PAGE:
We have often wondered in the Community of Madrid where the M-30 starts. This ring road is one of the most popular in the country and functions as a link between Madrid and the nearby cities, with thousands of motorists driving every day along its many kilometres.
The M-30 runs through Madrid, surrounds the central districts and connects with the main national radial roads that start in the capital of the country, as well as other highways such as the A-42, the M-607, the M-11 and the M-500; and many other interior streets. As for its shape, it is similar to that of a diamond, with three clearly differentiated sectors which correspond to its historical evolution.
On the one hand, the east sector or La Paz Avenue runs southbound, in a stretch that includes the beginning of the Burgos Road (A1) until the Nudo Sur (South Junction), where the A-4 starts. It is a surface layout, with wide ramps to exit or incorporate the motorway, such as Puente de Ventas.
On the other hand, the west sector runs northbound along the Manzanares River as far as the link of El Pardo. The stretch that comprises the link with the A-5 at kilometre 19 is built completely underground, which nowadays is covered by the Madrid Río park area on the surface.
The north sector comprises of the link of El Pardo, through the Ilustración Avenue to the Manoteras junction, and connects with the A-1, the M-11 and the Paseo de la Castellana. Near the link of El Pardo, and towards the Manoteras junction, the M-30 has highway features, shaped as a trench, whereas the Ilustración Avenue is regulated by traffic lights.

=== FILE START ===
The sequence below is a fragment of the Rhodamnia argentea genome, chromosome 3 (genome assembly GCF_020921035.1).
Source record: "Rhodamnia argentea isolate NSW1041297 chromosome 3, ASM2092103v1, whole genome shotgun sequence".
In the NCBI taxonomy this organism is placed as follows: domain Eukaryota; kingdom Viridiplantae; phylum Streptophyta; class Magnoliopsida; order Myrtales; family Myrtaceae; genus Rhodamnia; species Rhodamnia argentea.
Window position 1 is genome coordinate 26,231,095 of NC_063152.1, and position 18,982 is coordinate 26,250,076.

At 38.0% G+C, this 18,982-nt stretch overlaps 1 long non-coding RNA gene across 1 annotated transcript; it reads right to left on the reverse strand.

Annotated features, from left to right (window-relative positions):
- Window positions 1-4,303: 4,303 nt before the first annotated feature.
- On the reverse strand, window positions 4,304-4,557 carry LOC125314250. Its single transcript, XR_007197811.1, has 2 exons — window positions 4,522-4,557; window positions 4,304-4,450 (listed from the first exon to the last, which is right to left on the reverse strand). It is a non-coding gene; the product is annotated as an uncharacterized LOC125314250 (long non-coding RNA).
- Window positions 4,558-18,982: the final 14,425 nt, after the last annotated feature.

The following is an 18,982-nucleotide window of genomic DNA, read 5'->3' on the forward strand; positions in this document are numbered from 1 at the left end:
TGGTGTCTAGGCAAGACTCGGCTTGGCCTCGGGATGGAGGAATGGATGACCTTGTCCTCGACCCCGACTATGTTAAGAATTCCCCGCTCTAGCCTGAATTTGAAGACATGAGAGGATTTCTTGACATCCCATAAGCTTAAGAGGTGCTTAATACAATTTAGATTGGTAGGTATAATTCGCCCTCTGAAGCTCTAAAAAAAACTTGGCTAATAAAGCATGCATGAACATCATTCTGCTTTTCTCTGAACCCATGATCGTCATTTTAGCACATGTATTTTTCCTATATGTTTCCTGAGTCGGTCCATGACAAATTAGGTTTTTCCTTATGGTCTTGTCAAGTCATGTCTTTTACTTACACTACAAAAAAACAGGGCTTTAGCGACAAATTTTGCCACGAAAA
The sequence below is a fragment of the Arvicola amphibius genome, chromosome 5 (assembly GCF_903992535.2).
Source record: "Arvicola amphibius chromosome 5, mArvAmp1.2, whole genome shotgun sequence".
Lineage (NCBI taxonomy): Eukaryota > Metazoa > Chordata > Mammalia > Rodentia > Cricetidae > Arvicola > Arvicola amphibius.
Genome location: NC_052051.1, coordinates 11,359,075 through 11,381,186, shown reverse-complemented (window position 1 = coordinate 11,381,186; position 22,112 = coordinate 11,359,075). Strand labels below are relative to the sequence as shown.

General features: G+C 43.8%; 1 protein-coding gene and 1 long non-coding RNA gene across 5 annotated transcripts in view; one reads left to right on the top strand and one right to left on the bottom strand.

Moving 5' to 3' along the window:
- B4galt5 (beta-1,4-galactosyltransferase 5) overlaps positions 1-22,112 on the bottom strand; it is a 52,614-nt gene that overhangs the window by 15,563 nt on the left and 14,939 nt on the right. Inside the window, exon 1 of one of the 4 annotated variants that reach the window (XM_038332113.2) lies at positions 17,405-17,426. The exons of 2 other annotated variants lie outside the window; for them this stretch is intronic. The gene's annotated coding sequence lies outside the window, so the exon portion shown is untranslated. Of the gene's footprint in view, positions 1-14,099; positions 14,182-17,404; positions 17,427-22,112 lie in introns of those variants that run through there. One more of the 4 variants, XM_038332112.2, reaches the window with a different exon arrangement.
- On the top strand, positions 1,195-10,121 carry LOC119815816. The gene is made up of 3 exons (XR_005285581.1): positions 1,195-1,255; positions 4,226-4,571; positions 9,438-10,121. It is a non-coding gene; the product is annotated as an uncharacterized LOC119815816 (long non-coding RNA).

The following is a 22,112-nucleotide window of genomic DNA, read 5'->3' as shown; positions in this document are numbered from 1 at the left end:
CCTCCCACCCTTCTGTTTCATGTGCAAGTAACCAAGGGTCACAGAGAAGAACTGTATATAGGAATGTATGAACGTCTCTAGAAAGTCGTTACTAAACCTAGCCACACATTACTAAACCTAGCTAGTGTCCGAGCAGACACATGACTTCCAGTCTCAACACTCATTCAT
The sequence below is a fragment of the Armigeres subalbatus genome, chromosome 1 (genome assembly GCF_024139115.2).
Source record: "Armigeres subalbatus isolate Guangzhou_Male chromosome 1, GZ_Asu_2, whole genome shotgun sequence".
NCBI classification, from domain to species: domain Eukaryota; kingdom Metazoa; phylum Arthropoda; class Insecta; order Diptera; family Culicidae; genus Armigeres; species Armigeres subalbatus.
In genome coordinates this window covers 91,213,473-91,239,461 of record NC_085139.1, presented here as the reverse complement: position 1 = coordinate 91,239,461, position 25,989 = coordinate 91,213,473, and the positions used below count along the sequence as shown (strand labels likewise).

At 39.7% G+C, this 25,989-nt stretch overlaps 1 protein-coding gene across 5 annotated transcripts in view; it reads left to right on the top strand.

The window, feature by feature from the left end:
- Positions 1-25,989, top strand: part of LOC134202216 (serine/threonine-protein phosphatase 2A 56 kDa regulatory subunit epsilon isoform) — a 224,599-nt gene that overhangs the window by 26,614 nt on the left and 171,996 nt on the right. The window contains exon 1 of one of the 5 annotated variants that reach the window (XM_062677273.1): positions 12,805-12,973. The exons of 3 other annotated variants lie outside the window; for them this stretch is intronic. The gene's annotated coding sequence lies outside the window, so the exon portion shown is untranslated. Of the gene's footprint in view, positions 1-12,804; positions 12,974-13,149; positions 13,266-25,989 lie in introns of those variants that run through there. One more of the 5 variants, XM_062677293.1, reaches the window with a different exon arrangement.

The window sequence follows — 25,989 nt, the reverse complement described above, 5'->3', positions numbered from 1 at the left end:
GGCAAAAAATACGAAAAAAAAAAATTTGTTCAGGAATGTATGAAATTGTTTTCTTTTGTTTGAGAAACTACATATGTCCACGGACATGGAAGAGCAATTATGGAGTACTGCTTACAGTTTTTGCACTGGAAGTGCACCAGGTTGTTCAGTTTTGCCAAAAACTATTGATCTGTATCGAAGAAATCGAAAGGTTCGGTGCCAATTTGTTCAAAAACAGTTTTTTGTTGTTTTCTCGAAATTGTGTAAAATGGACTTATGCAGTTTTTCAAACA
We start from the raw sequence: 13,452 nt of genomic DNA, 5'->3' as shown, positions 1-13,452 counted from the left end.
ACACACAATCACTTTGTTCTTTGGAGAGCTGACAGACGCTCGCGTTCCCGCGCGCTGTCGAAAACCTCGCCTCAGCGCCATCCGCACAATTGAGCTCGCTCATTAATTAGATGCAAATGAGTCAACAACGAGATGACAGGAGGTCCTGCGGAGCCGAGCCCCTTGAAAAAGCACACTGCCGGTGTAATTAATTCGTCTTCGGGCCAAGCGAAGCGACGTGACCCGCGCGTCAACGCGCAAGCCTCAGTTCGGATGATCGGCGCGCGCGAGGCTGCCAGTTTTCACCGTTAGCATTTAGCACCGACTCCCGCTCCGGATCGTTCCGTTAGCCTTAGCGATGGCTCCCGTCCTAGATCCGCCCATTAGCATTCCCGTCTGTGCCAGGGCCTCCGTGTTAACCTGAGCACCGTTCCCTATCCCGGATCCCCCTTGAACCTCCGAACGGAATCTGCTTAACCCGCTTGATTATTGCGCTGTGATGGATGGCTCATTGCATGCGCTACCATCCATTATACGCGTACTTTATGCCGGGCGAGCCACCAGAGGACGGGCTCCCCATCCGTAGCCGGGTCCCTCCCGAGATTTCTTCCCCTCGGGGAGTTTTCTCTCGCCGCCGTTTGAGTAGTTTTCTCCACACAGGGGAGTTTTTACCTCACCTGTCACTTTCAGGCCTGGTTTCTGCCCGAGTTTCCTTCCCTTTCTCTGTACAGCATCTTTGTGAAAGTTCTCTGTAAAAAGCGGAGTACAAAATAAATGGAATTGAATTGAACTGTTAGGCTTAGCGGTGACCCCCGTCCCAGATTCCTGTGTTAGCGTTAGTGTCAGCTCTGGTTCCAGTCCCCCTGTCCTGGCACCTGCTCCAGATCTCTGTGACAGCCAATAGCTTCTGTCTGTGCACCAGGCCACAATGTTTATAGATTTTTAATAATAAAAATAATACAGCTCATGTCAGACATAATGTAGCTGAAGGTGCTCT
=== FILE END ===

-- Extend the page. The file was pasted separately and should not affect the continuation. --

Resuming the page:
But this bypass also has other points of direct connection between the east and west sectors to prevent the South Junction from waves of traffic jams as we drive through the urban area, but without leaving the highway aside. That is, there is an underground link in all its length below the city centre, whose road works are still remembered by residents, in which the tunnel boring machines made their way underneath the central streets of Madrid.
On the other hand, this famous ring road passes nearby some historical places of the city such as Torrespaña communications tower, also known as ‘el Pirulí’; the commonly known as ‘Ruedo de la M-30’, which is an apartment building in Moratalaz and attributed to the architect Francisco Javier Sáenz de Olza; the mosque of the M-30; the funeral home of the M-30; or the Vicente Calderón stadium, which has a special charm as the ring road runs under one of its stands.
In this way, the M-30 is an important link between a large number of roads in Madrid, with thousands of vehicles entering and exiting every day. In addition, it is a ring road with something special, since it has different underground and surface sections that cover from the most remote areas of the city centre to the arteries of the best situated areas of the capital of Spain.
In short, if you need to come to Madrid or leave the city, driving on this road will make your journey easier and faster.